Compressional Features Across the Caribbean Margin of Colombia
J.W. Ladd, M. Truchan, 1983. "Compressional Features Across the Caribbean Margin of Colombia", Seismic Expression of Structural Styles: A Picture and Work Atlas. Volume 1–The Layered Earth, Volume 2–Tectonics Of Extensional Provinces, & Volume 3–Tectonics Of Compressional Provinces, A. W. Bally
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Lamont-Doherty seismic Line &130 is one of a suite of seismic lines shot by R/V ROBERT D. CONRAD across the Caribbean margin of Colombia. This margin, which Case (1974) called the South Caribbean basin, is part of a zone of convergence between the oceanic Colombian basin and the continent of South America. This zone of northwest to southeast convergence extends to the southeast onshore where thrusting and uplift of the Sierra Santa Marta occurs (Kellogg and Bonini, 1982). While there is great variability in detail from one seismic section to another, the main features of this margin are illustrated by Line C-130 — the continental slope is underlain by a thick, mildly deformed sediment section. Near the toe of the slope a highly deformed wedge of sediments which forms the South Caribbean Deformed Belt abuts the deep undeformed oceanic sediments of the Colombia basin. A map view of this region is best depicted on the Caribbean tectonic map by Case and Holcombe (1980).
Whereas other seismic sections more clearly show oceanic crust beneath the deformed toe of the slope, Line C-130 is particularly expressive of the similarity of this region to more generally recognized subduction zone complexes. The setting and internal structure of the deformed toe with the numerous diffraction hyperbolae suggesting landward dipping reflectors is similar to many accretionary prisms around the world. Adjacent seismic sections confirm the imbricate nature of the landward dipping reflectors. The thick, mildly deformed sediments of the Rancheria basin are similar to accumulations in basins that form the forearc regions of many subduction zones worldwide.
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Seismic Expression of Structural Styles: A Picture and Work Atlas. Volume 1–The Layered Earth, Volume 2–Tectonics Of Extensional Provinces, & Volume 3–Tectonics Of Compressional Provinces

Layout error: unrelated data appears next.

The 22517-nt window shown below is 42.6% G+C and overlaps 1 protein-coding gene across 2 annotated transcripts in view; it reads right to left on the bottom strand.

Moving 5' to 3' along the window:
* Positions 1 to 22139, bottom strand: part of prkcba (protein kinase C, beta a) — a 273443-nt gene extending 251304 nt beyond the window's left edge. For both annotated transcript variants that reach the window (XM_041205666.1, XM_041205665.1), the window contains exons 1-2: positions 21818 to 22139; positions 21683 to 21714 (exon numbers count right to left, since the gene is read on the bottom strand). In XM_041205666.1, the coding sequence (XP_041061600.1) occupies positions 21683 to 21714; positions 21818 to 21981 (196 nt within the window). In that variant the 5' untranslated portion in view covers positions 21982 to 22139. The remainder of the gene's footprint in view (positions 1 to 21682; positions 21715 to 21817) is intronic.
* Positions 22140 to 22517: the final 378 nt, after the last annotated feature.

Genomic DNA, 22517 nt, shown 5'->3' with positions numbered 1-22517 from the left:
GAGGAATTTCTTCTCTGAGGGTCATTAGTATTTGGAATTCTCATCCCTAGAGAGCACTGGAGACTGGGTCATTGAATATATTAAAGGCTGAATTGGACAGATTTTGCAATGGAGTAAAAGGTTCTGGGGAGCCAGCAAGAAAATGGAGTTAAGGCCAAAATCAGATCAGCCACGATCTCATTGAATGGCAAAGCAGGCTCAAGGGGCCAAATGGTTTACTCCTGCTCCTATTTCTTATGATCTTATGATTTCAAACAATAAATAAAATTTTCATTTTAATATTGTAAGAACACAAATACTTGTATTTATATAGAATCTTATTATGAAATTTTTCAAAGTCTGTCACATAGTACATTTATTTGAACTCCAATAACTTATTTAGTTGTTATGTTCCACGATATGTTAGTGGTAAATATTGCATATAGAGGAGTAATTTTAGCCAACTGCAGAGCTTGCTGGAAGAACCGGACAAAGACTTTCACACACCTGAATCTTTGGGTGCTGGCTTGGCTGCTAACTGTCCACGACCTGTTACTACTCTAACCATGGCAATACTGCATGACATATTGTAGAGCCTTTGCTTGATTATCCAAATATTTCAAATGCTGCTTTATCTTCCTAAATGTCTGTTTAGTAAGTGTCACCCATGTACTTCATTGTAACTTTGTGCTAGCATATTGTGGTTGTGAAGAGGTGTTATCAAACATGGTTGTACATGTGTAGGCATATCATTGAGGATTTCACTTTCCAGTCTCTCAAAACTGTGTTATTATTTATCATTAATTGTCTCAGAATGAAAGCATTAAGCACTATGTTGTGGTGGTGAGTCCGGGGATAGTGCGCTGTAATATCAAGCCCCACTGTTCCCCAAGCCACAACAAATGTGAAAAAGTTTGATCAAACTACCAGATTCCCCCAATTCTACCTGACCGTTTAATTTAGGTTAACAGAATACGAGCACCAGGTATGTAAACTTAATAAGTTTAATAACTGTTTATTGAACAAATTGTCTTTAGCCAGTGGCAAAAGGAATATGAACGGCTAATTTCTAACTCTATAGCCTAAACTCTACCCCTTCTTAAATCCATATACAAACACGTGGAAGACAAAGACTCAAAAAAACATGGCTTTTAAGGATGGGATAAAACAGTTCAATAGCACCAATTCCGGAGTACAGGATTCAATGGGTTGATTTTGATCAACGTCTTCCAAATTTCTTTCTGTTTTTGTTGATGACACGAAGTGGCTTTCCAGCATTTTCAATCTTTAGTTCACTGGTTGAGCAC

Until a few decades ago, structural and regional geology were traditionally the preserve of field geologists. They usually mapped areas of outcropping deformed rocks and supplemented their work by laboratory studies of rock deformation and by theoretical work. Structural geology became tied to the geology of uplifts, folded belts, and underground mines, all of which were accessible to direct observation. Since World War II we have witnessed a tremendous development of geophysics in oceanography and in petroleum geology. Academic geophysicists in oceanography led their geological colleagues into modern plate tectonics and industry geophysicists developed reflection seismology into a superb structural mapping tool that penetrated the subsurface.
Today we are facing a situation where instruction and textbooks in structural geology are almost entirely dedicated to rock deformation, analytical techniques in detailed field geology and summaries of plate tectonics. Illustrations based on reflection seismic profiles are virtually absent in textbooks of structural geology. These texts illustrate only the parts of the proverbial elephant, together with some conjecture, but without ever offering a glimpse of the whole elephant.
Some of the reason cited for the relative scarcity of published reflection profiles are: 1) the confidentiality of exploration data; 2) difficulties in the photographic reduction and reproduction of seismic profiles for a book format; 3) the two-dimensional nature of vertical reflection profiles; and 4) the obvious distortions in reflection profiles that are typically recorded in time.
The AAPG leadership felt that it was time to attempt to correct the situation and to produce this picture and work atlas. The first volumes, of what may become a series of volumes, are addressing an audience that includes: petroleum geologists concerned with structural interpretations; exploration companies that provide in-house training; the AAPG continuing education program; and academic colleagues interested in updating their curricula in structural geology by inclusion of reflection profiles from the “real world” in their teaching.
The atlas is not meant to be a textbook in reflection seismology (instead we listed some at the end of this introduction) nor a text in structural and/or regional geology. Our intent is simply to provide a teaching tool.